The former Brazilian Banker and standout businessman was with his family in the plane crash
Former Vale CEO Roger Agnelli poses for a photograph during an interview with Reuters in London in this April 19, 2013 file photo. Seven people were killed when a small plane owned by the former CEO of mining company Vale, Roger Agnelli, crashed on March 19, 2016 in the northern suburbs of Brazil's largest city, Sao Paulo, emergency services said. REUTERS/Suzanne Plunkett/Files,
19 of March 2016 19:59:56
SAO PAULO – Roger Agnelli, the Brazilian banker who turned Vale SA into the world's No. 1 iron ore producer, died on Saturday in a plane crash, a source close to aviation authorities told Reuters. He was 56.Agnelli, his wife and two children were among seven killed when his Comp Air 9 turboprop monoplane slammed into two homes around 3:20 p.m. local time (1820 GMT), minutes after taking off from an airport in northern São Paulo, said the source, who asked not to be named due to the sensitive nature of the information.[caption id="attachment_7698" align="alignleft" width="300"] Firefighters try to extinguish the fire at the site of the small airplane's crash into a house in Sao Paulo. Photo:Reuters/Nacho Doce.[/caption]Emergency services said the pilot and six passengers were killed in the crash. Aviation authorities confirmed that Agnelli was the owner of the plane but could not provide a passenger list.Sources said Agnelli was traveling to a wedding ceremony in Rio de Janeiro with his wife Andréia, son João, daughter Anna Carolina, and their two spouses. The weather was clear at the time of the crash.Known for his discipline and feisty nature, Agnelli clinched the top job at Vale in July 2001 after 19 years as a corporate and investment banker with Banco Bradesco SA, a major Vale shareholder.He instilled a culture of meritocracy that helped make Vale Brazil's No. 1 exporter. To friends and foes, the key to Agnelli's success was accurately predicting the rise of China as a major minerals consumer, a crucial wager in turning Vale, a former bloated state-controlled firm, into a global powerhouse."He was a visionary that corporate Brazil will miss badly," said Lawrence Pih, who for decades ran flour mill Grupo Pacífico SA and sat on the board at the São Paulo Federation of Industries with Agnelli.In a Harvard Business Review's ranking of the world's best-performing chief executive officers published in February 2013, Agnelli came fourth, only behind Apple Inc's Steve Jobs, Amazon.com Inc's Jeff Bezos and Samsung Group's Yun Jong-Yong. He was the top mining CEO in the 100-executive ranking.Agnelli earned the spot in the Harvard ranking after racking up a consolidated return of 934 percent during his tenure at Vale, whose market value more than doubled in the period.KNACK FOR DEALSBorn on May 3, 1959 to a middle-class family in São Paulo, Brazil's largest city, Roger Agnelli studied economics at Fundação Armando Alvares Penteado in his hometown.[caption id="attachment_7696" align="alignright" width="300"] Roger Agnelli clashed with the Brazilian's Worker Party and with Lula and Dilma Roussef. Photo: Reuters/Washington Alves/Files[/caption]He began his career at Bradesco's corporate finance and investment banking division. His knack for engineering complex deals earned him praise from his bosses, who turned him into Bradesco's youngest senior vice president at the age of 29.At Vale, he implemented a turnaround based on tough goals. During his stint, revenues rose 13-fold and capital spending soared more than 20-fold."I get paid to produce results, and the results are there, aren't they?" Agnelli told Valor Econômico newspaper in an interview in 2010.However, running Vale as a multinational put him on a collision course with Brazil's ruling Workers' Party, which wanted Vale to shift from exporting raw minerals to more value-added products such as steel and fertilizers to create more jobs.The government has influence in the company through indirect stakes held by state pension funds.Agnelli clashed with former President Luiz Inácio Lula da Silva for firing 2,000 workers in the wake of the global financial crisis of 2008. Months later, he accused members of Lula's left-leaning party of trying to install loyalists at Vale and seek a bigger say in key decisions.His brash style upset clients in Europe and Japan, as well as regional governments and politicians that were crucial for a company that depended on government permits, according to former employees who asked not to be named.Lula's successor, Dilma Rousseff, stepped up pressure on Agnelli and suceeded in pushing him out in May 2011, just months after she took office.Rousseff and Lula, who she named last week as her chief of staff, are facing a growing corruption probe at state firms. Vale has not been named in the probe nor is it under investigation.Following his departure from Vale, Agnelli founded AGN Participações Ltda and teamed up with Grupo BTG Pactual SA in a mining joint venture.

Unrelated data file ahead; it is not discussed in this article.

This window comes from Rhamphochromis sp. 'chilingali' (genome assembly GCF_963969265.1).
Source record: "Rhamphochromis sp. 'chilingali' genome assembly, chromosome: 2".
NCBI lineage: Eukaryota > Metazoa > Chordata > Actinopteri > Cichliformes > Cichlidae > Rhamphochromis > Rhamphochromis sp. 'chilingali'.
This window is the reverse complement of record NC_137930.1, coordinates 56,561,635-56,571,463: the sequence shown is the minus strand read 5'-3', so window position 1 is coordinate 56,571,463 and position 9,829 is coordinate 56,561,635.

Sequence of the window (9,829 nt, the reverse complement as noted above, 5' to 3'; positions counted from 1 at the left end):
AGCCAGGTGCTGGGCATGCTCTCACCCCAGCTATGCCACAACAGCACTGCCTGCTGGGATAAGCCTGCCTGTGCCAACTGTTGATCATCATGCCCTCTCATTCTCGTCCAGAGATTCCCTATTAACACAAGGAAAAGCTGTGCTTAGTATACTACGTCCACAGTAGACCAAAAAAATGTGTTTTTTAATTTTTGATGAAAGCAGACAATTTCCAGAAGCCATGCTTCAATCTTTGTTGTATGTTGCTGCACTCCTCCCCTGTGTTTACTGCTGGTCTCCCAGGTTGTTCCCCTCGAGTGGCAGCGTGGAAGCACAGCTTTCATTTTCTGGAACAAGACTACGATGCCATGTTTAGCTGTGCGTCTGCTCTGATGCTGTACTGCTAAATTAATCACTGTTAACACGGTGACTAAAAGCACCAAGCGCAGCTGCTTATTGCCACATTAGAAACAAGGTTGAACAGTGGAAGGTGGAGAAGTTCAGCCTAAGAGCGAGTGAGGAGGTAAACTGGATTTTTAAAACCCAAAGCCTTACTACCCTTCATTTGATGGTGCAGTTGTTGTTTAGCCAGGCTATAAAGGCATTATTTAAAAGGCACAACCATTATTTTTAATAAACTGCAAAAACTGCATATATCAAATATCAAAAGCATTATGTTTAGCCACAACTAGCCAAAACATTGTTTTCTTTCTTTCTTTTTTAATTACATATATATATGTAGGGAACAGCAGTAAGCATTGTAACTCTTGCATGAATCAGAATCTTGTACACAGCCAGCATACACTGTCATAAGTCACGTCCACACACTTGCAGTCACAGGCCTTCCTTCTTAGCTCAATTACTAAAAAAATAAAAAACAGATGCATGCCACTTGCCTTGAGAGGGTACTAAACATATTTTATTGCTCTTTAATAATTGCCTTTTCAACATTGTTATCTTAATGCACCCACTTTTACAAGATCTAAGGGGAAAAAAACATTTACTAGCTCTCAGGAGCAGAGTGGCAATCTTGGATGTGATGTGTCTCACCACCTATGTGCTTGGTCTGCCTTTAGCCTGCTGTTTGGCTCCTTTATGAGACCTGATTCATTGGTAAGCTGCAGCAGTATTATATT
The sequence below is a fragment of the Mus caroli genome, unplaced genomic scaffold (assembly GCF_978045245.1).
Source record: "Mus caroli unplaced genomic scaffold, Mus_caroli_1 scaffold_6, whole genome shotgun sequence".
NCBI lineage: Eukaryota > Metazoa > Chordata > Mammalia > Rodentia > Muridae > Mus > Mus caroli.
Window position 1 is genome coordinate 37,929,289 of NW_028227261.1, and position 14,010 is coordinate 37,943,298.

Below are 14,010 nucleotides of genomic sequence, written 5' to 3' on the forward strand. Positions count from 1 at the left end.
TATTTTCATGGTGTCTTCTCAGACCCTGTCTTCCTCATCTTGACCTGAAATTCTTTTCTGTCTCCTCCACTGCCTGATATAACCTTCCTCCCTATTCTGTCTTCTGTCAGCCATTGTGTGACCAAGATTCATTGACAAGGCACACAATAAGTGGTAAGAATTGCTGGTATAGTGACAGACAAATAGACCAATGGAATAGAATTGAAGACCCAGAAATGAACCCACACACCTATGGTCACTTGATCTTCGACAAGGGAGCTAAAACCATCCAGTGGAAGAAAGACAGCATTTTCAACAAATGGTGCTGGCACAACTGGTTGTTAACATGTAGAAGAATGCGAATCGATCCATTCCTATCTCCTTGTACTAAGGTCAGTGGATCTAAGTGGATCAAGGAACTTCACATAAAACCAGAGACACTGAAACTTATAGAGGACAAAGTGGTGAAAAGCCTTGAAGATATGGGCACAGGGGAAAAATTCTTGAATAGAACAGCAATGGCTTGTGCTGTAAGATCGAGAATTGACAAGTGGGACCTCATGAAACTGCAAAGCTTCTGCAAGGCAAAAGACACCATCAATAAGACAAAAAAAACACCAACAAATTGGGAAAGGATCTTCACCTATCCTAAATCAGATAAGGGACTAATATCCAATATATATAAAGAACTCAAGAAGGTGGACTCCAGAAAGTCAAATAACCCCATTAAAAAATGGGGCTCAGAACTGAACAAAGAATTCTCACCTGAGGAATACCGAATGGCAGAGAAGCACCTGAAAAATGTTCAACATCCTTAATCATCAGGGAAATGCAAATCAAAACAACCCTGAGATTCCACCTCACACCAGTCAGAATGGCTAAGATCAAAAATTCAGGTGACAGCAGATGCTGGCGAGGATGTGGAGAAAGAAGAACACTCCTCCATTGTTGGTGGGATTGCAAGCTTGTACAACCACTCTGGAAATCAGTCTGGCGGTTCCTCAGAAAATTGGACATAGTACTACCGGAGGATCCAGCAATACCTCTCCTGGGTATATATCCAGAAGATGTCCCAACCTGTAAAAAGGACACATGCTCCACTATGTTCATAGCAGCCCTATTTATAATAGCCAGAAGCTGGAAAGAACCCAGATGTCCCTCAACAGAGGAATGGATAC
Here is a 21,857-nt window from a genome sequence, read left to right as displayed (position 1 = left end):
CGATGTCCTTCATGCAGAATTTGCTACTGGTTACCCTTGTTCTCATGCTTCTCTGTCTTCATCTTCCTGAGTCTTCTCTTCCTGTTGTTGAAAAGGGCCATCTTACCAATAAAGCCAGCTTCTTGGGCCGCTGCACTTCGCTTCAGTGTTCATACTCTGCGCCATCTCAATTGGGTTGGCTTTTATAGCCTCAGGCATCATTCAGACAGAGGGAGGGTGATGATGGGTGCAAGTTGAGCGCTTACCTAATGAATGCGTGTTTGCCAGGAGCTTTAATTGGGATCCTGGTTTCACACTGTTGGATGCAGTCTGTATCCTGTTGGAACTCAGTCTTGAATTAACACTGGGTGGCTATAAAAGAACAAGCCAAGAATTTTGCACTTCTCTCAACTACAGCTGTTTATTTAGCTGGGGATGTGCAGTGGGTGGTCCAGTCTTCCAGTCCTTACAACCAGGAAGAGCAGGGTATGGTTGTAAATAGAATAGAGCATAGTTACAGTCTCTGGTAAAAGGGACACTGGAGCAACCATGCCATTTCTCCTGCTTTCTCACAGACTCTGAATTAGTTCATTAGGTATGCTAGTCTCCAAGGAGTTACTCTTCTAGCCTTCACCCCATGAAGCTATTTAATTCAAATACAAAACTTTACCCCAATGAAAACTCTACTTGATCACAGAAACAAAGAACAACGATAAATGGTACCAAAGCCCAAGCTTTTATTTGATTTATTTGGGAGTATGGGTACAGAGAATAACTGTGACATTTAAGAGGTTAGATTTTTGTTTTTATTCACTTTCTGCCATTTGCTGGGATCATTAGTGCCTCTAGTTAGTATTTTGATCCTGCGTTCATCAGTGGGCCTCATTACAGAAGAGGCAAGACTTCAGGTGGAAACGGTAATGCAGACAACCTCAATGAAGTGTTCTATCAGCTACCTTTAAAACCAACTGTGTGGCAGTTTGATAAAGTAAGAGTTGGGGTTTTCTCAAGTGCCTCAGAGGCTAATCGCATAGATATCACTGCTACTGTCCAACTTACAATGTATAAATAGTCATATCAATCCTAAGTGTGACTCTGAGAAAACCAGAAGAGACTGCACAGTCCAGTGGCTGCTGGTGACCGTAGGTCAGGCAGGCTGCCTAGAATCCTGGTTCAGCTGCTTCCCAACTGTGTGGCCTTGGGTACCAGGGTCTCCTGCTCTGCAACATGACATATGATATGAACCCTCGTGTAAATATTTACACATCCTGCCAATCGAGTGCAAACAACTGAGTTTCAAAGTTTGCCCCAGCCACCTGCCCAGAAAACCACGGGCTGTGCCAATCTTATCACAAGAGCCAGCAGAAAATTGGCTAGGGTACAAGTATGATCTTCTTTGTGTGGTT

GUILLERMO PARRA-BERNAL AND TATIANA BAUTZER